Anyone who's ever watched a rom-com knows friends-with-benefits (FWB) never ends well. But what does science say?
In a recent study published in the Archives Of Sexual Behaviour, researchers found that the key to a successful FWB was a strong emotional connection.
Looking at a pool of 171 students currently in a FWB relationship – 118 women, 52 men and one person who refused to identify a gender – scientists noticed that participants with a healthy FWB relationship invested in their partners. The reports suggested that acting like a couple actually led to greater satisfaction and less drama.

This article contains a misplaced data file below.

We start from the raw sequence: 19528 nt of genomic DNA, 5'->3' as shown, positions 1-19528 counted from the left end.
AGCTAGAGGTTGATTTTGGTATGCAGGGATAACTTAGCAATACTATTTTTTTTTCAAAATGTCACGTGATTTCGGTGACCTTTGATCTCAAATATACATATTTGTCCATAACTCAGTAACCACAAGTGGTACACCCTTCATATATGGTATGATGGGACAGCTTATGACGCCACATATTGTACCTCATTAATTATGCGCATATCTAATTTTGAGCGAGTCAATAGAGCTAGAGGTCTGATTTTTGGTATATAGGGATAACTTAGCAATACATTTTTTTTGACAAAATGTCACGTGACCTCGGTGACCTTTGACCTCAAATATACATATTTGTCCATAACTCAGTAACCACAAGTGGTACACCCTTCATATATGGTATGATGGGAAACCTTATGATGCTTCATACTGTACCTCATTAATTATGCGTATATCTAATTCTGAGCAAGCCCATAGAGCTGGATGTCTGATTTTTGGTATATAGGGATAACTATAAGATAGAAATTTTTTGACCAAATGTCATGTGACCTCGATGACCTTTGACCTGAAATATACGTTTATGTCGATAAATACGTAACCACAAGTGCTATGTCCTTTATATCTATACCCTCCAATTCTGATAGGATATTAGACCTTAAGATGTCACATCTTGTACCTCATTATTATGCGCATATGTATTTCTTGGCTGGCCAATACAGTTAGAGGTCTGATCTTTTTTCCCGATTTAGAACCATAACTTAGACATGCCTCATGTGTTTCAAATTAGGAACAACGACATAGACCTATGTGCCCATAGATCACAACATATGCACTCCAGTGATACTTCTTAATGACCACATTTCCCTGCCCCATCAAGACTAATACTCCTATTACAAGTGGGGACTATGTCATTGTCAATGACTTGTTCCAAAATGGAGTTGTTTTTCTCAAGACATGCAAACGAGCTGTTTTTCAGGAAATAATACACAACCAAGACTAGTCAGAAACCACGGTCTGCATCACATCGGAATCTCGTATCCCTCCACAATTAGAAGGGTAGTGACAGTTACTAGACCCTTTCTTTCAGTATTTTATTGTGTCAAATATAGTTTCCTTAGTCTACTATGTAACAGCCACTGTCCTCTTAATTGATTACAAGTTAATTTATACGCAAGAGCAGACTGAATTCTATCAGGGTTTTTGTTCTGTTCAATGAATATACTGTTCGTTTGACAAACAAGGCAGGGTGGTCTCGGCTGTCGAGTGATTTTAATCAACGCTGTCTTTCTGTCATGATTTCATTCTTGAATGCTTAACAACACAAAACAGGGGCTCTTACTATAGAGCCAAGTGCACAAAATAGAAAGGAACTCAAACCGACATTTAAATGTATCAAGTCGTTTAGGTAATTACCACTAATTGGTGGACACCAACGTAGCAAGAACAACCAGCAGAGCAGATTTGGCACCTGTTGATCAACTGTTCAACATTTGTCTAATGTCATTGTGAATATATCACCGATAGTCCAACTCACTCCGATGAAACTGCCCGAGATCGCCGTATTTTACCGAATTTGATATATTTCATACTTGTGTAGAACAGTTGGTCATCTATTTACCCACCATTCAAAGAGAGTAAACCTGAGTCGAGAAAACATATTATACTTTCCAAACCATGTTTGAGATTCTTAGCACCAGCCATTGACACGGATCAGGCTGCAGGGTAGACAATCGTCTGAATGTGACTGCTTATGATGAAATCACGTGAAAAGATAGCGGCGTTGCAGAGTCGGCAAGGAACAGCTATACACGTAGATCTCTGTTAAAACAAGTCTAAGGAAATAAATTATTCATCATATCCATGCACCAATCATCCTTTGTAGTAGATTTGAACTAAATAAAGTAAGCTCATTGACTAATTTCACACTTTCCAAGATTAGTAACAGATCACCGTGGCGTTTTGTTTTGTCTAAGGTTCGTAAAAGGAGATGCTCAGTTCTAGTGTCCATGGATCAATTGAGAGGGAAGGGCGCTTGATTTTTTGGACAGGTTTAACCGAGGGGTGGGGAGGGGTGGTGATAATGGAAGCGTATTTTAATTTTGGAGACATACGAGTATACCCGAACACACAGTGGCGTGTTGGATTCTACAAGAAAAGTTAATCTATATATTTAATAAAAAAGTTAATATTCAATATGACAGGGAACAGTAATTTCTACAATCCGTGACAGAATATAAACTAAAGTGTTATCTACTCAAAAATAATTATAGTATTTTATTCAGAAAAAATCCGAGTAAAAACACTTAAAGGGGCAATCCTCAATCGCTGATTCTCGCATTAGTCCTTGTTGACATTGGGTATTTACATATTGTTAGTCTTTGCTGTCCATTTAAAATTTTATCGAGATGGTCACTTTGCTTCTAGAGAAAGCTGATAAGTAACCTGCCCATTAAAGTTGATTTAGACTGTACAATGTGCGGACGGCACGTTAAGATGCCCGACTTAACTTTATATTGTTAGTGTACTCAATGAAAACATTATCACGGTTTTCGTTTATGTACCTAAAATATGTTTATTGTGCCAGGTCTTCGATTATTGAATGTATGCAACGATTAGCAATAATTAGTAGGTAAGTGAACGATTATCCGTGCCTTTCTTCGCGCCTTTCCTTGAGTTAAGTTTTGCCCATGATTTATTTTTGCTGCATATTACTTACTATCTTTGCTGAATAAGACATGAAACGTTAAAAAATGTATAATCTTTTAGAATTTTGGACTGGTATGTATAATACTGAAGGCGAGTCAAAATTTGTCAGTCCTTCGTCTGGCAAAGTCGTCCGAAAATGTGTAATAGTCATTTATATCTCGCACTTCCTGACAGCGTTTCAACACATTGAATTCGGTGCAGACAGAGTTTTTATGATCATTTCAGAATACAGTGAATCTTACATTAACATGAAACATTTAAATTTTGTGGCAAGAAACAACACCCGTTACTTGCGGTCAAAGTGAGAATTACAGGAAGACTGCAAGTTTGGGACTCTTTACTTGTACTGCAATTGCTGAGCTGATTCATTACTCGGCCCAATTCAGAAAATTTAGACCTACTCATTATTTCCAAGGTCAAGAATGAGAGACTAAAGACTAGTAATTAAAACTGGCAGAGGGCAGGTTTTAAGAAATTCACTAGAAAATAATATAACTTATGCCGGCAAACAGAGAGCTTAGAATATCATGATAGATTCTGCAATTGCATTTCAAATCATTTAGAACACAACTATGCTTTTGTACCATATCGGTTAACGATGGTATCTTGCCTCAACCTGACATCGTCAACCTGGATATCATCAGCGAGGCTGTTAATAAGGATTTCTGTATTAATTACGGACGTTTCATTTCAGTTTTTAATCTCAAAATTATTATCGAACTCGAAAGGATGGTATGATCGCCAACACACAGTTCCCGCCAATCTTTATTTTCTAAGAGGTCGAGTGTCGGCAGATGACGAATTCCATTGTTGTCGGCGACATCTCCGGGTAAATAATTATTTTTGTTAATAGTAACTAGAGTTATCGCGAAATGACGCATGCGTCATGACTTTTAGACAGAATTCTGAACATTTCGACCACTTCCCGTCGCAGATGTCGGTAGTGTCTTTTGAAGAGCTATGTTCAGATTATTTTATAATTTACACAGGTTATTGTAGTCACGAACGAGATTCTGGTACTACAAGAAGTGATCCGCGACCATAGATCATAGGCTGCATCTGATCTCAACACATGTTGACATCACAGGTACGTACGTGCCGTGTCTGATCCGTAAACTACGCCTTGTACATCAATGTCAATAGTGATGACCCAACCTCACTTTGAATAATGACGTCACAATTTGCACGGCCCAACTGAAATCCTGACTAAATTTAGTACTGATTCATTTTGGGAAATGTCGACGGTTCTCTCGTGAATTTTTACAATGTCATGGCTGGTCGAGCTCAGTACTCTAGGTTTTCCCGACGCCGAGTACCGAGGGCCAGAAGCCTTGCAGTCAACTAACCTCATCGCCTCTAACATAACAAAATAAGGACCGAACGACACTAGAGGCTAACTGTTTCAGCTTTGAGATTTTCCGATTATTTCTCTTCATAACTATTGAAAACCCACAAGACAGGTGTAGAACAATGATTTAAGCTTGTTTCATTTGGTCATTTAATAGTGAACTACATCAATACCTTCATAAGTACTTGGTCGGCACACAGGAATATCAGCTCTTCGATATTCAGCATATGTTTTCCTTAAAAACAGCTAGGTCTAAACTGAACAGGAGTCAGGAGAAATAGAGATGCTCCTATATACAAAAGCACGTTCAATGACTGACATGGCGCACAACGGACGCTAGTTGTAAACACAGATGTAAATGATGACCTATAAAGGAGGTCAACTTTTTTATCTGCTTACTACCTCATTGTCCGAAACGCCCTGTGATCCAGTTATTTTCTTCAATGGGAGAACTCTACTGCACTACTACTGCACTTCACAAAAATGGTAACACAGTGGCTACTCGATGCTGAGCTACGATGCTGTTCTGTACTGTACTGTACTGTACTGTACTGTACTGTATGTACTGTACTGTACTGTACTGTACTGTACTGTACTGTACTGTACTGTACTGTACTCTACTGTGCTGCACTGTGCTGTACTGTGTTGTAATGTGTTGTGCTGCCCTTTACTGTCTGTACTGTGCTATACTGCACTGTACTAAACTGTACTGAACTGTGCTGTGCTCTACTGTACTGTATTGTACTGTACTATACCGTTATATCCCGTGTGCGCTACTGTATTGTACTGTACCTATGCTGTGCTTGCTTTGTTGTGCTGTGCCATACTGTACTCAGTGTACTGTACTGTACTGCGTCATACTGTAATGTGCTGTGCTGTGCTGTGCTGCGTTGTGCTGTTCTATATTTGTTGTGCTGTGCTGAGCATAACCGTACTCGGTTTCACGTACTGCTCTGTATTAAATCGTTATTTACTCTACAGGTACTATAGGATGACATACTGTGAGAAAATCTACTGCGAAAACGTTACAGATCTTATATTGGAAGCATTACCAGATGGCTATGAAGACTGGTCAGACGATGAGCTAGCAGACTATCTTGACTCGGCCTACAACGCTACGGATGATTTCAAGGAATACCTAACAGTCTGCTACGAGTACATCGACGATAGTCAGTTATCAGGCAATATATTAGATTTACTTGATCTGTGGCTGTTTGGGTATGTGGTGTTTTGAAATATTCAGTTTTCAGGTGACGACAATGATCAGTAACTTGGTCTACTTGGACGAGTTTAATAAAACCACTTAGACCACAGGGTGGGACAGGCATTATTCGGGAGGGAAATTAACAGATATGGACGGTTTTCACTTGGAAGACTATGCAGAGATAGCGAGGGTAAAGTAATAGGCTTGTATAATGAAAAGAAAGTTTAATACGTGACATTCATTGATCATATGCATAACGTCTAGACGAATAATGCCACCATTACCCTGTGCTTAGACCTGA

The study also found that the students who were happiest in their relationships agreed that they "tend to think about how things affect 'us' as a couple more than how things affect 'me as an individual". They also noted: "It makes me feel good to sacrifice for my FWB partner."
"When people do that kind of activity, their FWB relationship tends to be better: they tend to have less conflict than other FWB relationships, and a lot of it is that sacrifice that most friends actually do for one another is as true as it is in FWB," says Jesse Owen, the lead author of the study.
Our take? It sounds like these couples are just in the early stages of a serious relationship...